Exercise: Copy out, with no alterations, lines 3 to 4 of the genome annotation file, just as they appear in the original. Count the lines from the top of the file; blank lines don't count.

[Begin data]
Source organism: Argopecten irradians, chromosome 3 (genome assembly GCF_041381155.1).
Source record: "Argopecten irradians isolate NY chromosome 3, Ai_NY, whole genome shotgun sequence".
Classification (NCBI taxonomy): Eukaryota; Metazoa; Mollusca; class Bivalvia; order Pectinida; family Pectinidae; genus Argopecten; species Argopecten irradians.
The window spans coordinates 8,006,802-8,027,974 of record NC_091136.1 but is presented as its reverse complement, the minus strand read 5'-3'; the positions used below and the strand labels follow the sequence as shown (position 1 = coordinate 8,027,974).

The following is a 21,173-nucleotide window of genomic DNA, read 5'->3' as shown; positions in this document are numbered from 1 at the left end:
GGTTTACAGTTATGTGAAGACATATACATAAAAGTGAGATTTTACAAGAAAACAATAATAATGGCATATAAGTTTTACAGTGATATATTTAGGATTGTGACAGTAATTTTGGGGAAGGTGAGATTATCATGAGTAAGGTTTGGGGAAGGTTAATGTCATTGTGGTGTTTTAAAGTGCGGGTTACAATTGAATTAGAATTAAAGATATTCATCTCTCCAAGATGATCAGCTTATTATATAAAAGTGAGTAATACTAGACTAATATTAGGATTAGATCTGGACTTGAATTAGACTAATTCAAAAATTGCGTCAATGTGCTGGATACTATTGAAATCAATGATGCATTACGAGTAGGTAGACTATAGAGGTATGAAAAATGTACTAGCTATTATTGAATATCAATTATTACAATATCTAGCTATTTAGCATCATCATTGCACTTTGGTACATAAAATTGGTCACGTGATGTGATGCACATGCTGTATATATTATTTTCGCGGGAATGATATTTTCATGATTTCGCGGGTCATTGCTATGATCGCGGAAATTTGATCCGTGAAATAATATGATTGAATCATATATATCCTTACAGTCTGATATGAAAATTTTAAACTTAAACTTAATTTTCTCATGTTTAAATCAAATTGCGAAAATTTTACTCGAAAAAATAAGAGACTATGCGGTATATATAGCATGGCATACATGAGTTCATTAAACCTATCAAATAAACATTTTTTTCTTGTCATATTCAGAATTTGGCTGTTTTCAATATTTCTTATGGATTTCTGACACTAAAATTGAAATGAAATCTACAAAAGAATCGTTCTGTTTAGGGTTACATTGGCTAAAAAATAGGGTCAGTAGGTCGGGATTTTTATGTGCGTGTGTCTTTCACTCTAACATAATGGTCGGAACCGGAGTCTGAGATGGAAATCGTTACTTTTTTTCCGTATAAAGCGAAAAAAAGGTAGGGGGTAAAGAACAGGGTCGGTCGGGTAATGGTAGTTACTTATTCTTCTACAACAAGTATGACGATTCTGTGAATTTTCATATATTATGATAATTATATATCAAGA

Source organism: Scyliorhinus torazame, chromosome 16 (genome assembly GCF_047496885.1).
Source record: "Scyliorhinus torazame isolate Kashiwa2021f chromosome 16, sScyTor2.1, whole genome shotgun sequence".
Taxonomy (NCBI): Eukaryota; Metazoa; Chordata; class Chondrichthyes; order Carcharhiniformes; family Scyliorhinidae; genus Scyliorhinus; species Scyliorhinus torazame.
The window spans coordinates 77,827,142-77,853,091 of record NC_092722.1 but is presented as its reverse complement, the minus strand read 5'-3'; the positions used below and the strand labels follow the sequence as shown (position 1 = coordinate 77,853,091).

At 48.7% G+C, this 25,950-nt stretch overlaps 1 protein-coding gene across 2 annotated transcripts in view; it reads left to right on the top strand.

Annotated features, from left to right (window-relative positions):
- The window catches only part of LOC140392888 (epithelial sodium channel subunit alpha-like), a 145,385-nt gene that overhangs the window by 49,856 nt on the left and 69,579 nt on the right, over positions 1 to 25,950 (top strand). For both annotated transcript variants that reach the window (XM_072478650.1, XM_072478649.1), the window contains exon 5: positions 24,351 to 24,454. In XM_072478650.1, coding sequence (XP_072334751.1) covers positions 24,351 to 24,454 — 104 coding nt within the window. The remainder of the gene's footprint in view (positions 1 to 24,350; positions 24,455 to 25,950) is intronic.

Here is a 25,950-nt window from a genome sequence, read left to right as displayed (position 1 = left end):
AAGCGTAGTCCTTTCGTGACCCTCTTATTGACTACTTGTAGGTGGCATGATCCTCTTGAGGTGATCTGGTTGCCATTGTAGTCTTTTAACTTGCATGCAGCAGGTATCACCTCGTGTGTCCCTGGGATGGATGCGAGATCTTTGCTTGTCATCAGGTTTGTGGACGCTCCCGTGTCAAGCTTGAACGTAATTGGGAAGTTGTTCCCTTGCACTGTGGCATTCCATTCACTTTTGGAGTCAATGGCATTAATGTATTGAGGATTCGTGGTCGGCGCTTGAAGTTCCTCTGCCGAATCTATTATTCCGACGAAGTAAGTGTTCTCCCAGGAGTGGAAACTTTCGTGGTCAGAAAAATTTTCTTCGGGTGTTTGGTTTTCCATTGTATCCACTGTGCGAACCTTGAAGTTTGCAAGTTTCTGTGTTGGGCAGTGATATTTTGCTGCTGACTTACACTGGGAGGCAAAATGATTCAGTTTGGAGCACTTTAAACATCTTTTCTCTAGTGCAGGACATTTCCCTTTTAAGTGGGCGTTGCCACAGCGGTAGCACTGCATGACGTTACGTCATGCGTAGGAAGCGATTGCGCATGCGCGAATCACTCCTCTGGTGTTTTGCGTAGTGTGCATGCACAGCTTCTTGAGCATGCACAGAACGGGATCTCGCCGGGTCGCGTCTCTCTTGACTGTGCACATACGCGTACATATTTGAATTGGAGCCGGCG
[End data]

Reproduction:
Classification (NCBI taxonomy): Eukaryota; Metazoa; Mollusca; class Bivalvia; order Pectinida; family Pectinidae; genus Argopecten; species Argopecten irradians.
The window spans coordinates 8,006,802-8,027,974 of record NC_091136.1 but is presented as its reverse complement, the minus strand read 5'-3'; the positions used below and the strand labels follow the sequence as shown (position 1 = coordinate 8,027,974).